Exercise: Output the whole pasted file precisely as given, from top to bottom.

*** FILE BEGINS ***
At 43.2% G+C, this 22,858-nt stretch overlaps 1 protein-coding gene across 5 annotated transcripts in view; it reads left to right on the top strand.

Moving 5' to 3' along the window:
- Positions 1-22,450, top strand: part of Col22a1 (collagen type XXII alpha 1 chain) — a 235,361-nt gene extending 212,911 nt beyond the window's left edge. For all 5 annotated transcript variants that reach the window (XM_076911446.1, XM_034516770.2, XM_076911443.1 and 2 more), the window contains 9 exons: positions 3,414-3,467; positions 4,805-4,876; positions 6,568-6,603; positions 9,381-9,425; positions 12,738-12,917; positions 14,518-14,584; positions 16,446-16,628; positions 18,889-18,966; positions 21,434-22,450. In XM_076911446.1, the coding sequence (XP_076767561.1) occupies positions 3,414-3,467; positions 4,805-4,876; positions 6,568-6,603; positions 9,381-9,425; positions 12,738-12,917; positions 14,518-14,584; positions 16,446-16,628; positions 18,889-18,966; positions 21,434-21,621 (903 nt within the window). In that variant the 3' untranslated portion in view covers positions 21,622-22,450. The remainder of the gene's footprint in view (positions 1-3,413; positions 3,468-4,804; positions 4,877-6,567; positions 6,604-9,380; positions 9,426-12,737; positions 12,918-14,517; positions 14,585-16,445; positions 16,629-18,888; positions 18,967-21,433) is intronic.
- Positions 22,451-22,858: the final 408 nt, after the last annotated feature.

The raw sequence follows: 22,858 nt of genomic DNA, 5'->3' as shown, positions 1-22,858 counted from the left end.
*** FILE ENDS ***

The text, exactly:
At 43.2% G+C, this 22,858-nt stretch overlaps 1 protein-coding gene across 5 annotated transcripts in view; it reads left to right on the top strand.

Moving 5' to 3' along the window:
- Positions 1-22,450, top strand: part of Col22a1 (collagen type XXII alpha 1 chain) — a 235,361-nt gene extending 212,911 nt beyond the window's left edge. For all 5 annotated transcript variants that reach the window (XM_076911446.1, XM_034516770.2, XM_076911443.1 and 2 more), the window contains 9 exons: positions 3,414-3,467; positions 4,805-4,876; positions 6,568-6,603; positions 9,381-9,425; positions 12,738-12,917; positions 14,518-14,584; positions 16,446-16,628; positions 18,889-18,966; positions 21,434-22,450. In XM_076911446.1, the coding sequence (XP_076767561.1) occupies positions 3,414-3,467; positions 4,805-4,876; positions 6,568-6,603; positions 9,381-9,425; positions 12,738-12,917; positions 14,518-14,584; positions 16,446-16,628; positions 18,889-18,966; positions 21,434-21,621 (903 nt within the window). In that variant the 3' untranslated portion in view covers positions 21,622-22,450. The remainder of the gene's footprint in view (positions 1-3,413; positions 3,468-4,804; positions 4,877-6,567; positions 6,604-9,380; positions 9,426-12,737; positions 12,918-14,517; positions 14,585-16,445; positions 16,629-18,888; positions 18,967-21,433) is intronic.
- Positions 22,451-22,858: the final 408 nt, after the last annotated feature.

The raw sequence follows: 22,858 nt of genomic DNA, 5'->3' as shown, positions 1-22,858 counted from the left end.